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Executive Branch Financial Disclosure, Qualified Trusts, and Certificates of Divestiture; Extensions of Filing Dates for Certain Confidential Financial Disclosure Report Filers

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Office of Government Ethics (OGE).


Final rule; amendment.


The Office of Government Ethics is adopting as final a procedural rule amendment relating to extensions of filing dates for certain filers of Confidential Financial Disclosure Reports. The amendment allows agencies to extend the filing date for the submission of confidential reports for active duty members of the Armed Forces, civilian employees and others who are in a combat zone or otherwise supporting the Armed Forces or other governmental entities following a Presidential declaration of national emergency.


November 5, 2001.

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Norman Smith, Senior Associate General Counsel, Office of Government Ethics; telephone: 202-208-8000; TDD: 202-208-8025; FAX: 202-208-8037.

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On September 14, 2001, President George W. Bush declared that a national emergency has existed since September 11, 2001, by reason of the terrorist attacks at the World Trade Center, New York, New York, and the Pentagon, and the continuing and immediate threat of further attacks on the United States. See Presidential Proclamation 7463, as published at 66 FR 48199.

Members of the Armed Forces, reservists, and civilian employees are responding to the Presidential proclamation of a national emergency. Many of these individuals who are in Federal Government service in the executive branch are required to file Confidential Financial Disclosure Reports under the disclosure system established pursuant to the Ethics in Government Act of 1978 as amended, and Executive Order 12674, as modified. The regulations governing the confidential financial disclosure reporting system are codified at subpart I of 5 CFR part 2634. The next filing date for incumbent confidential reports is October 31, 2001 (unless an extension not to exceed 90 days has been granted under agency authority).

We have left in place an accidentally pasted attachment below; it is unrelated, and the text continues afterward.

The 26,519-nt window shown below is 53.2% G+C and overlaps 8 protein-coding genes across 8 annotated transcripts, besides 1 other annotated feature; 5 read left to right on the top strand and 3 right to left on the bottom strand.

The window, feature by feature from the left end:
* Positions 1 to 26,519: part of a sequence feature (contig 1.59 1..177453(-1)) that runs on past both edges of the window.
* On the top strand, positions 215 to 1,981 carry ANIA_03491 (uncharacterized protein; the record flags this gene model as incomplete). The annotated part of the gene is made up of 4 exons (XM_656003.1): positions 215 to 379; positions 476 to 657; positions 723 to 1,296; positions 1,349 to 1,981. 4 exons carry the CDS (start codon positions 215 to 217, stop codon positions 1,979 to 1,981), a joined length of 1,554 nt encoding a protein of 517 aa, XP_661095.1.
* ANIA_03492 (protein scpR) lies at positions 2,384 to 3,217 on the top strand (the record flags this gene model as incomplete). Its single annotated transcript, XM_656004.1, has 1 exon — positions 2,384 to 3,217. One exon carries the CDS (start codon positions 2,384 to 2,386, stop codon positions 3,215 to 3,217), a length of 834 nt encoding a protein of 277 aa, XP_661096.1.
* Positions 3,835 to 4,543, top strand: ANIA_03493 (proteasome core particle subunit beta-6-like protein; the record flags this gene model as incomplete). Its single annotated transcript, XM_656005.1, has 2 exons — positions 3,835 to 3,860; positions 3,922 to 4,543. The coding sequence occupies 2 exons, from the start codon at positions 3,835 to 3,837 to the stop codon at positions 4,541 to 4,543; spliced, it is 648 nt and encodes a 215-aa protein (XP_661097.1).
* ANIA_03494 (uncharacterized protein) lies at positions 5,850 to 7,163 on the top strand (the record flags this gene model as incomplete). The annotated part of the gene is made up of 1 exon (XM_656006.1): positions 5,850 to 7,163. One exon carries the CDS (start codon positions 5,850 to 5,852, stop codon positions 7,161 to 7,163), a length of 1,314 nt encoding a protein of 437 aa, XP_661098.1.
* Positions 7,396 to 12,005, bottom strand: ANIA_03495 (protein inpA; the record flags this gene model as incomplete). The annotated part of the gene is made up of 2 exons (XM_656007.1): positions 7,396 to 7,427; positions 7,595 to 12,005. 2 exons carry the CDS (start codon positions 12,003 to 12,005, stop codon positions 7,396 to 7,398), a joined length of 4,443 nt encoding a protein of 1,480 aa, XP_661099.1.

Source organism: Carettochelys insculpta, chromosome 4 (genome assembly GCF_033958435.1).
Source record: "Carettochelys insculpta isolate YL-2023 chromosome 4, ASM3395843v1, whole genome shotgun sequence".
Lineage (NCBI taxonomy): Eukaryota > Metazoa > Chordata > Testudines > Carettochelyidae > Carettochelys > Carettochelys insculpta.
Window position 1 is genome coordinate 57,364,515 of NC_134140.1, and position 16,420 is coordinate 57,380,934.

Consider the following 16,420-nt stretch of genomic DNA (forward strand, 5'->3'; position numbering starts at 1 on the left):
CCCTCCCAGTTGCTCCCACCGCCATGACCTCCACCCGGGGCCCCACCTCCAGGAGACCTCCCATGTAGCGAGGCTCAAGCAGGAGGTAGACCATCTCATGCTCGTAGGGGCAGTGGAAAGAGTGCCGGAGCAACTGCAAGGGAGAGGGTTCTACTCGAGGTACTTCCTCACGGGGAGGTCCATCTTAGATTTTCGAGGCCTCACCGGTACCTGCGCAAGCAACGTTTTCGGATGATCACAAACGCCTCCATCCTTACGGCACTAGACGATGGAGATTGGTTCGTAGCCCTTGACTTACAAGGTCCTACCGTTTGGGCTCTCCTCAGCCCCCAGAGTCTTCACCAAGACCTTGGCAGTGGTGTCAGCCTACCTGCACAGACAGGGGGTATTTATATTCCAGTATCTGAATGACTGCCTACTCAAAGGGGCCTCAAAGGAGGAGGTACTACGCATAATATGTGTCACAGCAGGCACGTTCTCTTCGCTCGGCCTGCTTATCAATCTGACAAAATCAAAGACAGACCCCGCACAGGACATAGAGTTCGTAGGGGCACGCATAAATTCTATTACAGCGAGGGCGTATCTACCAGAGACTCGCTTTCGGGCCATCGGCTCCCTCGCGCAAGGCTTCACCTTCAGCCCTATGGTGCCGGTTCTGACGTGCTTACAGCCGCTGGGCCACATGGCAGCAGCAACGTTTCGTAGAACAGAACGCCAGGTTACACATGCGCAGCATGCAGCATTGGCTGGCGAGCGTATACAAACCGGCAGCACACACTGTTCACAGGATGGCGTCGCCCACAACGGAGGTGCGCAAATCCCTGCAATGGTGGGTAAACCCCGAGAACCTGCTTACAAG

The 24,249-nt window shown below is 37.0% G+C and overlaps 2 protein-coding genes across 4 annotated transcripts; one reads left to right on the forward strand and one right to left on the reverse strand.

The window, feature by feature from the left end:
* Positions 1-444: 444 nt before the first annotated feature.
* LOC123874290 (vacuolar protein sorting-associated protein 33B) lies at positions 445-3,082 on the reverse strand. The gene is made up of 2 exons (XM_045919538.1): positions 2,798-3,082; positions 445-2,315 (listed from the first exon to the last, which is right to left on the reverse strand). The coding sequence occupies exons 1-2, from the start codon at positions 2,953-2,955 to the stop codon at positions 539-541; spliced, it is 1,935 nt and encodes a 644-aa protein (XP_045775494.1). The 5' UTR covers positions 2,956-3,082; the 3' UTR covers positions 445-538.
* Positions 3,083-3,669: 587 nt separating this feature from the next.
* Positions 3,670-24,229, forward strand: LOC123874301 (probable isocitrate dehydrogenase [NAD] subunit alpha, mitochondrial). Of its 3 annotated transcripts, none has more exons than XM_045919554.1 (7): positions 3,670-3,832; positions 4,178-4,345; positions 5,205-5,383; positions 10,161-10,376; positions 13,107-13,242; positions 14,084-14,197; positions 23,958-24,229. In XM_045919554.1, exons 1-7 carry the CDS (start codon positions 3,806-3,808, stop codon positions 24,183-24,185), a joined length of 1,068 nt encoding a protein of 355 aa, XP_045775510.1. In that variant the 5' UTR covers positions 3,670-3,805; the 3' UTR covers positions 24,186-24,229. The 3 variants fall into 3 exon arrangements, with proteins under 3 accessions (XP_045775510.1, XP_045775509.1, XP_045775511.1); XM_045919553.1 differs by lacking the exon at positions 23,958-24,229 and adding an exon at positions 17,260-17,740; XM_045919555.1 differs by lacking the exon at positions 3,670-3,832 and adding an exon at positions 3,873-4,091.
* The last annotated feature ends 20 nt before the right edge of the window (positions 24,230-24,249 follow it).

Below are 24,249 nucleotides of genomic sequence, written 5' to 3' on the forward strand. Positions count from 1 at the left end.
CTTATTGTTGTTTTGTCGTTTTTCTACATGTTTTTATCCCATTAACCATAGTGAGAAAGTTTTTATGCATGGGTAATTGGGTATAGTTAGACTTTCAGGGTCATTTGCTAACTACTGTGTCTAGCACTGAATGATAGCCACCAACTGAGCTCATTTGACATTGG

Consequently, in order to ameliorate the filing burden on those confidential filers who are being deployed or sent to a combat zone or required to perform services away from their normal duty station in support of the Armed Forces or other governmental entities, this final rulemaking action revises paragraph (d) of § 2634.903 to provide for a discretionary extension of the filing date to last no longer than 90 days after the period of active duty service, return to the employee's normal duty station, or a resultant hospitalization.

This extension authority is intended to provide relief for persons who are in combat areas or otherwise responding to the national emergency, such as those situations where it is impractical for the confidential filer to obtain access to personal records. Our expectation is that an extension will not be granted unless the confidential filer is required to perform services outside the vicinity of her local commuting area (as defined by the agency). We note that agencies may look to existing agency policies or rules for guidance concerning what is considered to be outside the vicinity of the “local commuting area.” Typically, agencies will have defined the limits of a local commuting area for such purposes as, for example, determining entitlement to transportation expenses (such as per diem) or entitlement to overtime pay for travel, or for reduction in force purposes. Finally, we note any such special extension granted is not intended to toll the running of the period of any regular extension granted by an agency under newly redesignated paragraph (d)(1) of § 2634.903.

Agencies may exercise their extension authority on a case-by-case basis or by class designation. Agencies should appropriately document in their records the duration and circumstances of any case in which the extension is utilized, including for example the last date of service in a combat zone (if known), date of return to a permanent duty station, or the dates of any resultant hospitalization.

Matters of Regulatory Procedure

Administrative Procedure Act

Pursuant to 5 U.S.C. 553(b) and (d), as Director of the Office of Government Ethics, I find good cause exists for waiving the provisions for general notice of proposed rulemaking, opportunity for public comment, and 30-day delay in effectiveness as to this amendment. These provisions are being waived because it is in the public interest that this amendment, which is being issued to assist in a national emergency and both grants authority for an exemption for, and relief of a restriction (filing burden) on, certain confidential report filers, take effect as soon as possible.

Executive Order 12866